The foodservice delivery phenomenon continues at a frenzied pace, and restaurant operators, retailers and third-party platforms are stepping up to the plate to capitalize on the trend and feed growing consumer demand.
As the hospitality industry recruitment agency Horizon Hospitality reported, restaurant delivery is transforming the foodservice landscape with a dazzling array of innovations.1 From Amazon’s inroads into both restaurant and meal kit delivery, to voice-activated food orders via Siri, Google and Alexa, to Facebook partnering with delivery services such as GrubHub, Doordash and EatStreet, opportunity knocks for greater and greater market reach.
According to Statista, an online statistics, market research and business intelligence portal, online food delivery revenue for 2018 exceeds $20 billion, with an annual growth rate of 9.7% which will result in a market volume of more than $29 billion in 2022.2
While much attention is given to the rise of third-party delivery services with high brand recognition, restaurant-to-consumer delivery is the market’s largest segment by a wide margin, accounting for over $18 billion in volume in 2018.2
Gotham Goes All Out for Foodservice Delivery
In restaurant mecca New York City, where hungry consumers feast on delivery from Seamless and other online order platforms, virtual eateries like Leafage and Butcher Block are breaking new ground.
Created by Green Summit, an online restaurant and food delivery company, these “ghost” restaurants have no storefront or the overhead that goes with it. Part of a portfolio of food-delivery services operating out of central commissaries in midtown Manhattan, Brooklyn and Chicago, these brands bring a diverse range of fare to the consumer’s doorstep, from halal-style chicken and rice to meatballs, burgers and grilled cheese.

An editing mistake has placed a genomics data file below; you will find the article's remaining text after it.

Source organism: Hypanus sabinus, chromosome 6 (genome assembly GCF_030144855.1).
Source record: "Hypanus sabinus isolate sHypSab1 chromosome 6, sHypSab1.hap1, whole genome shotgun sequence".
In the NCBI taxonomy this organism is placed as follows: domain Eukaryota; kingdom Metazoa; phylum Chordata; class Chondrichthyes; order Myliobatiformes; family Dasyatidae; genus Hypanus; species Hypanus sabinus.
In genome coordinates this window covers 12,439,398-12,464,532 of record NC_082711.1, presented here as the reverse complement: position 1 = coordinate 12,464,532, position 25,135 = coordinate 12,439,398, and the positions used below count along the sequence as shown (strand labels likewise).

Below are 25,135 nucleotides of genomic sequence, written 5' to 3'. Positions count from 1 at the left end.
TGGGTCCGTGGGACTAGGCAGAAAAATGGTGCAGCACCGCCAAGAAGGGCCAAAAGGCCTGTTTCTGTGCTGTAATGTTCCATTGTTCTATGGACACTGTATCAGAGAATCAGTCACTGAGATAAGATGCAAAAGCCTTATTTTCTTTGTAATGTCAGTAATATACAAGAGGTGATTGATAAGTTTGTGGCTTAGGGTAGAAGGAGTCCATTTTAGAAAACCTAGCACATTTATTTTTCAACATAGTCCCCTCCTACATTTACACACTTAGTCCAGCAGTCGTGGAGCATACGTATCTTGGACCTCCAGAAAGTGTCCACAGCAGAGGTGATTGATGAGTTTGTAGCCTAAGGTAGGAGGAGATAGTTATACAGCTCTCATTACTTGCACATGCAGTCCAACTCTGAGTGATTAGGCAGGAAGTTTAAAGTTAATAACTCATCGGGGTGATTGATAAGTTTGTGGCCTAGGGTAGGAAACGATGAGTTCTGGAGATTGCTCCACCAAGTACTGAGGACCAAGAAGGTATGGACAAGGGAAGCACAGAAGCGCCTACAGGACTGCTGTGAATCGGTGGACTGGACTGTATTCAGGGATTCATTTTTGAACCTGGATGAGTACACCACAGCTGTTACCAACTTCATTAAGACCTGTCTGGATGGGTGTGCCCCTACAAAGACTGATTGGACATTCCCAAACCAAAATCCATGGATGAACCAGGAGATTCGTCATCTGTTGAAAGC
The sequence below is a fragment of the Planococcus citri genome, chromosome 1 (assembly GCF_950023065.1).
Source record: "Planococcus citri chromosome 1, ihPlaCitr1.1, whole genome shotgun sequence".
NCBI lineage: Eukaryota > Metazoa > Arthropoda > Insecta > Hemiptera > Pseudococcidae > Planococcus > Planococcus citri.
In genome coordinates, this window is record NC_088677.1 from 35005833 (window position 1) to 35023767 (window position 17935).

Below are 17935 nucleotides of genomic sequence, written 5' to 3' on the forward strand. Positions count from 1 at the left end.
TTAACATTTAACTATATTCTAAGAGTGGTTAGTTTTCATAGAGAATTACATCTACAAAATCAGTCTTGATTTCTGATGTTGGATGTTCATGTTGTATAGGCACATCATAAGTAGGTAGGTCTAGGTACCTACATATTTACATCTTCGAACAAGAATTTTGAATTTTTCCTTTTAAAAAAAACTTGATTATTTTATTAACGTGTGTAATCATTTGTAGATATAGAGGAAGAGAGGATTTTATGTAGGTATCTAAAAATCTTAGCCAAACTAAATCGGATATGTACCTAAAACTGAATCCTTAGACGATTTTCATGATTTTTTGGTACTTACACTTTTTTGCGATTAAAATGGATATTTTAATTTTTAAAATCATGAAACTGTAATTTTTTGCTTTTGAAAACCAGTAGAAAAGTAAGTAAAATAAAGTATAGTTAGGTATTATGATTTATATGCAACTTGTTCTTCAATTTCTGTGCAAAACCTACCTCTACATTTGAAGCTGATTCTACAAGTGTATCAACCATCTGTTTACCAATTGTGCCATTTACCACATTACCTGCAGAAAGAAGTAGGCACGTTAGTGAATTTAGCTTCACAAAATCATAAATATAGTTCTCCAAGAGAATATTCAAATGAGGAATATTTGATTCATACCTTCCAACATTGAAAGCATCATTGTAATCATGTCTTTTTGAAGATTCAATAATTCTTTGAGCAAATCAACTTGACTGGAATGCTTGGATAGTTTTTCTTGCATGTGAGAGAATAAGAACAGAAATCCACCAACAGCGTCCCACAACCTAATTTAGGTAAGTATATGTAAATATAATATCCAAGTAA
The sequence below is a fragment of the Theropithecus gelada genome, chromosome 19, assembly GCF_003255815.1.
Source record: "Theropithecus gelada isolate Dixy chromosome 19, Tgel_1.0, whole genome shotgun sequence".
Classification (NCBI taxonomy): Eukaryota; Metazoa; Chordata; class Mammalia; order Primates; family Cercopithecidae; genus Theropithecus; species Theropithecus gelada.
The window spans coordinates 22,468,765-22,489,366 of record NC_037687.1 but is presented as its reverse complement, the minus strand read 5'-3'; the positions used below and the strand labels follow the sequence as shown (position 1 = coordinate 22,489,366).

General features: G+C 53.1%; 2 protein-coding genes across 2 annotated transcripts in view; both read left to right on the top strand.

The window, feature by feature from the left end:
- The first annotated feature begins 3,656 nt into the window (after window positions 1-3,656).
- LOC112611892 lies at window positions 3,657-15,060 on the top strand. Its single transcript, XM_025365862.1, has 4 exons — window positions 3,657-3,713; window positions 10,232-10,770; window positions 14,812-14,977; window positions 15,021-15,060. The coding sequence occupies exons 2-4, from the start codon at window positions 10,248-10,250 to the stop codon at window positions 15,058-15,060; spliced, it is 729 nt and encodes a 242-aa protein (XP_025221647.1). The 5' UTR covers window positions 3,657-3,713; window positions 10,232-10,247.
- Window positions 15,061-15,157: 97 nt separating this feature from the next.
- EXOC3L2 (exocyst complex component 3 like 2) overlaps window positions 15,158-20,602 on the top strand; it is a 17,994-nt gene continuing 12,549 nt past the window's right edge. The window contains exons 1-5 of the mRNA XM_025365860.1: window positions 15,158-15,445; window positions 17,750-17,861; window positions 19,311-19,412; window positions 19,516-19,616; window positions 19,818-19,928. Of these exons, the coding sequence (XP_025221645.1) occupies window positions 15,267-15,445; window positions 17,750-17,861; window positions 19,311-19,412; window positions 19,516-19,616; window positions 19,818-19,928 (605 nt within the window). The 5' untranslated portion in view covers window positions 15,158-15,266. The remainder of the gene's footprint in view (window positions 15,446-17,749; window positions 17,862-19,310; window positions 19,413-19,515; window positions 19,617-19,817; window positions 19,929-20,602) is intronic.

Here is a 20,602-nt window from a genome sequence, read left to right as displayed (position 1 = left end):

Consumers seem to be rolling out the welcome mat for these delivery-only concepts as ghost restaurants grow in number, stature and reach. A few notables are Maple, the startup backed by Momofuku restaurant group founder David Chang, ready-to-eat meal service Munchery and new concepts like Good Uncle, which cherry-picks restaurant dishes nationwide for delivery.
Ghost Restaurant Margins Deliver Less Risk, More Opportunities
Green Summit, which started with around $1 million in seed money, generated $20,000 in the first week of sales for Authentic, the company’s premiere (and still operating) online-only concept.3 And while fast casuals tend to devote 75% of their space to seating even if 90% of their customers grab and go, a ghost restaurant requires a much smaller and more cost-effective footprint of as little as 200 square feet to operate.3
What’s more, the importance (and cost) of location looms large for traditional restaurants, while ghost restaurants can save huge sums in lesser locations.
A partnership with GrubHub has played a pivotal role in Green Summit’s growth. The external food ordering platform works just as it would for storefront restaurants and Green Summit pays the same commission rates.3
But while traditional restaurants can spend around $800,000 to test new concepts, Green Summit contends that losses are limited to as little as $25,000 if a new menu fails to catch on.3
Before they can open for business, brick-and-mortar restaurants tend to need a much higher level of inventory, a more robust menu, and more staff (ghost restaurants require no wait staff since there is no onsite service). A few signature items may suffice for a ghost restaurant to entice followers and gain a foothold in a notoriously competitive market.
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1 Horizon Hospitality, Restaurant Delivery Trends to Know in 2018 (Feb. 7, 2018). Retrieved from https://www.horizonhospitality.com/2018/02/07/restaurant-delivery-trends-2018-recruiter-hospitality/
2 Statista, Online Food Delivery: United States (2018). Retrieved from https://www.statista.com/outlook/374/109/online-food-delivery/united-states#market-revenue
3 Ungerleider, Neal, “Hold The Storefront: How Delivery-Only "Ghost" Restaurants Are Changing Takeout,” Fast Company (Jan. 20, 2017). Retrieved from https://www.fastcompany.com/3064075/hold-the-storefront-how-delivery-only-ghost-restaurants-are-changing-take-out